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Lesson Plans


warm story

[ Thread ][ Subject ][ Author ][ Date ]
San D Hasselman (kprs)
Thu, 10 Jun 1999 22:36:34 -0400


A friend sent me this....

> There is a story many years ago of an elementary teacher. Her name
was
>> Mrs. Thompson. And as she stood in front of her 5th grade class on
the
>> very first day of school, she told the children a lie. Like most
>> teachers, she looked at her students and said that she loved them all
the
>> same. But that was impossible, because there in the front row,
slumped
in
>> his seat, was a little boy named Teddy Stoddard.
>>
>> Mrs. Thompson had watched Teddy the year before and noticed that he
didn't
>> play well with the other children, that his clothes were messy and
that
he
>> constantly needed a bath. And Teddy could be unpleasant. It got to
the
>> point where Mrs. Thompson would actually take delight in marking his
>> papers with a broad red pen, making bold X's and then putting a big
"F"
at
>> the top of his papers.
>>
>> At the school where Mrs. Thompson taught, she was required to review
each
>> child's past records and she put Teddy's off until last. However,
when
she
>> reviewed his file, she was in for a surprise.
>>
>> Teddy's first grade teacher wrote, "Teddy is a bright child with a
ready
>> laugh. He does his work neatly and has good manners...he is a joy to
be
>> around."
>>
>> His second grade teacher wrote, "Teddy is an excellent student, well
liked
>> by his classmates, but he is troubled because his mother has a
terminal
>> illness and life at home must be a struggle."
>>
>> His third grade teacher wrote, "His mother's death has been hard on
him.
>> He tries to do his best but his father doesn't show much interest and
his
>> home life will soon affect him if some steps aren't taken."
>>
>> Teddy's fourth grade teacher wrote, "Teddy is withdrawn and doesn't
show
>> much interest in school. He doesn't have many friends and sometimes
>> sleeps in class."
>>
>> By now, Mrs. Thompson realized the problem and she was ashamed of
herself.
>> She felt even worse when her students brought her Christmas
presents,
>> wrapped in beautiful ribbons and bright paper, except for Teddy's.
His
>> present which was clumsily wrapped in the heavy, brown paper that he
got
>> from
>> a grocery bag.
>>
>> Mrs. Thompson took pains to open it in the middle of the other
presents.
>> Some of the children started to laugh when she found a rhinestone
bracelet
>> with some of the stones missing, and a bottle that was one quarter
full
of
>> perfume. But she stifled the children's laughter when she exclaimed
how
>> pretty the bracelet was, putting it on, and dabbing some of the
perfume
on
>> her wrist.
>>
>> Teddy Stoddard stayed after school that day just long enough to say,
"Mrs.
>> Thompson, today you smelled just like my Mom used to." After the
>> children left she cried for at least an hour. On that very day, she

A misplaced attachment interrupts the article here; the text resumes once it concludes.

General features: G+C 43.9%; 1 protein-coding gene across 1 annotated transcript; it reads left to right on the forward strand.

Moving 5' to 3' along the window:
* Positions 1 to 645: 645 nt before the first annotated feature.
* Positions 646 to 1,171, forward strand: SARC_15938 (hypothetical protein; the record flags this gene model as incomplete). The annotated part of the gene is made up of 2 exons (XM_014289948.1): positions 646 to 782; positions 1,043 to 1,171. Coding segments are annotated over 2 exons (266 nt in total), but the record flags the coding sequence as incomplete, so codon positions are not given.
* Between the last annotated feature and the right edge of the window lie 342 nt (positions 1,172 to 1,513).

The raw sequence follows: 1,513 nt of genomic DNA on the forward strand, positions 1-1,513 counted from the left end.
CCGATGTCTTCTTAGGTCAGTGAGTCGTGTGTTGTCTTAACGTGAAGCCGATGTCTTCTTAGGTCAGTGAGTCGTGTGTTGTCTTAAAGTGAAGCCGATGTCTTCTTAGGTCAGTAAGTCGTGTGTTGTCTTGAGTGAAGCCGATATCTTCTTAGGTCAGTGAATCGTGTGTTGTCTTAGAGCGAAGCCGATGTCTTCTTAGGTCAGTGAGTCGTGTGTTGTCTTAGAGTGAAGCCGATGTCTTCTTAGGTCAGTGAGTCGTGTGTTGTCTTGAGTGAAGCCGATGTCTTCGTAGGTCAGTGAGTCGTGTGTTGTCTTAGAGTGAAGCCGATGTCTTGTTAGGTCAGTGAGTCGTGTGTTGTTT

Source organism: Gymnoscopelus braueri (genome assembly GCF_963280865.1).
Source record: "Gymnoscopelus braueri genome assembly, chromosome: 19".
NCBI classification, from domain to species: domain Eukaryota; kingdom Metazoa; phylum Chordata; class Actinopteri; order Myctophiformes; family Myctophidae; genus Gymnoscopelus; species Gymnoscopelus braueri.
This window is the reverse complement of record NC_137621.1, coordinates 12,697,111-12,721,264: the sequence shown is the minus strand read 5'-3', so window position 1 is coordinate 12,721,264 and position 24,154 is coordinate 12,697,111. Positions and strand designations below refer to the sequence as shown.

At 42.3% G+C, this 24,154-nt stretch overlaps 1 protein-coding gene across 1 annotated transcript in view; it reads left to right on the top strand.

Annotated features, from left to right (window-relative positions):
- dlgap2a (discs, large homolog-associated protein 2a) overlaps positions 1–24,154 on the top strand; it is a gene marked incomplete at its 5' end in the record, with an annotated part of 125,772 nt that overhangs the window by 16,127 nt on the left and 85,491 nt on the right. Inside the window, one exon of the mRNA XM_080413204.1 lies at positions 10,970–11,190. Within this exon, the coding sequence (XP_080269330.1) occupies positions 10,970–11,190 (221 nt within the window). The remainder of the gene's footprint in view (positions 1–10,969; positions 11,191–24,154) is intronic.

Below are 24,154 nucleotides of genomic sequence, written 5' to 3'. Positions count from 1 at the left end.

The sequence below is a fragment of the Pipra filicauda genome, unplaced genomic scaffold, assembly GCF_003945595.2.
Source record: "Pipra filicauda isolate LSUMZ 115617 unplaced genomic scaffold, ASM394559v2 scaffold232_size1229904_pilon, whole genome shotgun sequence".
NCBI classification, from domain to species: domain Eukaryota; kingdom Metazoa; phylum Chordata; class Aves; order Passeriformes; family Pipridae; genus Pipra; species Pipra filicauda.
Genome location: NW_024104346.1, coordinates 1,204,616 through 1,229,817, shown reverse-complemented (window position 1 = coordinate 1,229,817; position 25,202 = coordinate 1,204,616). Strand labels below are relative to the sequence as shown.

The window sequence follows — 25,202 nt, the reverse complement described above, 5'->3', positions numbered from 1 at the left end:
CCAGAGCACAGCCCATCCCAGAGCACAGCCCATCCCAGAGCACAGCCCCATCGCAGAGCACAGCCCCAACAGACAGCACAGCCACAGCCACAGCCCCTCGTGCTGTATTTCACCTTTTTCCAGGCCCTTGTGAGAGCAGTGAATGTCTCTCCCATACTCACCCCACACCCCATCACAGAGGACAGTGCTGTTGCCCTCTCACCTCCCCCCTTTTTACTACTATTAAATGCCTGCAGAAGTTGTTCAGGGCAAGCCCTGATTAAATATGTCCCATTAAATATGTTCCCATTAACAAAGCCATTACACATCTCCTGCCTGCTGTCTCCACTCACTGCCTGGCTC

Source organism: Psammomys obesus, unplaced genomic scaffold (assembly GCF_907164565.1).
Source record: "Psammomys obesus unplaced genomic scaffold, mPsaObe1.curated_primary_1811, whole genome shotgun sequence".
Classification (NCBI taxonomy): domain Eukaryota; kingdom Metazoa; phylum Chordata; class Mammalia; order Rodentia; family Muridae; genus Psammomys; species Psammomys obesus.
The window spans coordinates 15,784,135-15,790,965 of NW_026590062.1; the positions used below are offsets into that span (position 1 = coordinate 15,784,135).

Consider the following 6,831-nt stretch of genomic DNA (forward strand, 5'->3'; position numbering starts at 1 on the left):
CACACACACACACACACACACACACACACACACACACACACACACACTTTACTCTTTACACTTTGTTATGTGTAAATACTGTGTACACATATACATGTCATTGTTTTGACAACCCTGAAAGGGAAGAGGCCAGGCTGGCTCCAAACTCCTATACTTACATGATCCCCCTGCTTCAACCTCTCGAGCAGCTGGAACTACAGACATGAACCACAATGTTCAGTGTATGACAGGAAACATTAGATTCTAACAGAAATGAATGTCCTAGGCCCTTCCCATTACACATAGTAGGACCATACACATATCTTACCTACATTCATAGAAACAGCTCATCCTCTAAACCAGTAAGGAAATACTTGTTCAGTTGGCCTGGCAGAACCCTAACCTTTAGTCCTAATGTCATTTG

quit
>> teaching
>> reading, and writing, and arithmetic. Instead, she began to teach
>> children.
>>
>> Mrs. Thompson paid particular attention to Teddy. As she worked
with
>> him, his mind seemed to come alive. The more she encouraged him,
the
>> faster he responded. By the end of the year, Teddy had become one of
the
>> smartest children in the class and, despite her lie that she would
love
>> all the children the same, Teddy became one her "teacher's pets."
>>
>> A year later, she found a note under her door, from Teddy, telling
her
>> that she was still the best teacher he ever had in his whole life.
Six
>> years went by before she got another note from Teddy. He then wrote
that
>> he had finished high school, third in his class, and she was still
the
>> best teacher
>> he ever had in his whole life.
>>
>> Four years after that, she got another letter, saying that while
things
>> had been tough at times, he'd stayed in school, had stuck with it,
and
>> would soon graduate from college with the highest of honors. He
assured
>> Mrs.
>> Thompson that she was still the best and favorite teacher he ever had
in
>> his whole life.
>>
>> Then four more years passed and yet another letter came. This time he

>> explained that after he got his bachelor's degree, he decided to go
a
>> little further. The letter explained that she was still the best and
>> favorite
>> teacher he ever had. But now his name was a little longer -- the
letter
>> was signed, Theodore F. Stoddard, M.D.
>>
>> The story doesn't end there. You see, there was yet another letter
that
>> spring. Teddy said he'd met this girl and was going to be married. He

>> explained that his father had died a couple of years ago and he was
>> wondering
>> if Mrs. Thompson might agree to sit in the place at the wedding that
was
>> usually reserved for the mother of the groom.
>>
>> Of course, Mrs. Thompson did. And guess what? She wore that
bracelet,
>> the one with several rhinestones missing. And she made sure she was
>> wearing the perfume that Teddy remembered his mother wearing on their

last
>> Christmas together.
>>
>> They hugged each other, and Dr. Stoddard whispered in Mrs. Thompson's

ear,
>> "Thank you Mrs. Thompson for believing in me. Thank you so much for
>> making me feel important and showing me that I could make a
difference."
>> Mrs. Thompson, with tears in her eyes, whispered back. She said,
Teddy,
>> you have it
>> all wrong. You were the one who taught me that I could make a
>> difference. I didn't know how to teach until I met you."
>>
>>
>> Warm someone's heart today.... Pass it along. :-)